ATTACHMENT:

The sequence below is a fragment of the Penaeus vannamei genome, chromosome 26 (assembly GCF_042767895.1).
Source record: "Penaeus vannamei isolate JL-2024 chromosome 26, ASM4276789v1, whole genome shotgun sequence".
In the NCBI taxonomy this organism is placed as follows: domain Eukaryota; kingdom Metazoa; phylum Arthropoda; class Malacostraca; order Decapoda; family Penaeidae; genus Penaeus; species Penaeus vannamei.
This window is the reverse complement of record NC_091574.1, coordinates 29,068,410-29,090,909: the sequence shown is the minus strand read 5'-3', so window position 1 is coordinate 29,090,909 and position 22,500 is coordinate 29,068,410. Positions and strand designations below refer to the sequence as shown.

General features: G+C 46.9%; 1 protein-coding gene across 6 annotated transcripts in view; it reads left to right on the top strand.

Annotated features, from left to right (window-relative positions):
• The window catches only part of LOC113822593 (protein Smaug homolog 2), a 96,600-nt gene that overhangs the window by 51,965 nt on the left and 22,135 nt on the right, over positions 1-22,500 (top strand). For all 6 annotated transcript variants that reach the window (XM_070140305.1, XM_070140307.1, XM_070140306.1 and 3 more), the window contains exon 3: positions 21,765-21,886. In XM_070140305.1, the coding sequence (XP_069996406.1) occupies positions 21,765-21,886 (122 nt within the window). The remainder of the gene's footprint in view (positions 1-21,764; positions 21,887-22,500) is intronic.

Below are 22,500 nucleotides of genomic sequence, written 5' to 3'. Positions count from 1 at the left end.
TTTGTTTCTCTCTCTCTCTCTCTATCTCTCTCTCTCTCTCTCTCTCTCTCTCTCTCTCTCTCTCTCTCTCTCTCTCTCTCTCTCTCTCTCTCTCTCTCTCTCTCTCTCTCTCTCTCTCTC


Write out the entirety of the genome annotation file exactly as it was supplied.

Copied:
The sequence below is a fragment of the Penaeus vannamei genome, chromosome 26 (assembly GCF_042767895.1).
Source record: "Penaeus vannamei isolate JL-2024 chromosome 26, ASM4276789v1, whole genome shotgun sequence".
In the NCBI taxonomy this organism is placed as follows: domain Eukaryota; kingdom Metazoa; phylum Arthropoda; class Malacostraca; order Decapoda; family Penaeidae; genus Penaeus; species Penaeus vannamei.
This window is the reverse complement of record NC_091574.1, coordinates 29,068,410-29,090,909: the sequence shown is the minus strand read 5'-3', so window position 1 is coordinate 29,090,909 and position 22,500 is coordinate 29,068,410. Positions and strand designations below refer to the sequence as shown.

General features: G+C 46.9%; 1 protein-coding gene across 6 annotated transcripts in view; it reads left to right on the top strand.

Annotated features, from left to right (window-relative positions):
• The window catches only part of LOC113822593 (protein Smaug homolog 2), a 96,600-nt gene that overhangs the window by 51,965 nt on the left and 22,135 nt on the right, over positions 1-22,500 (top strand). For all 6 annotated transcript variants that reach the window (XM_070140305.1, XM_070140307.1, XM_070140306.1 and 3 more), the window contains exon 3: positions 21,765-21,886. In XM_070140305.1, the coding sequence (XP_069996406.1) occupies positions 21,765-21,886 (122 nt within the window). The remainder of the gene's footprint in view (positions 1-21,764; positions 21,887-22,500) is intronic.

Below are 22,500 nucleotides of genomic sequence, written 5' to 3'. Positions count from 1 at the left end.
TTTGTTTCTCTCTCTCTCTCTCTATCTCTCTCTCTCTCTCTCTCTCTCTCTCTCTCTCTCTCTCTCTCTCTCTCTCTCTCTCTCTCTCTCTCTCTCTCTCTCTCTCTCTCTCTCTCTCTC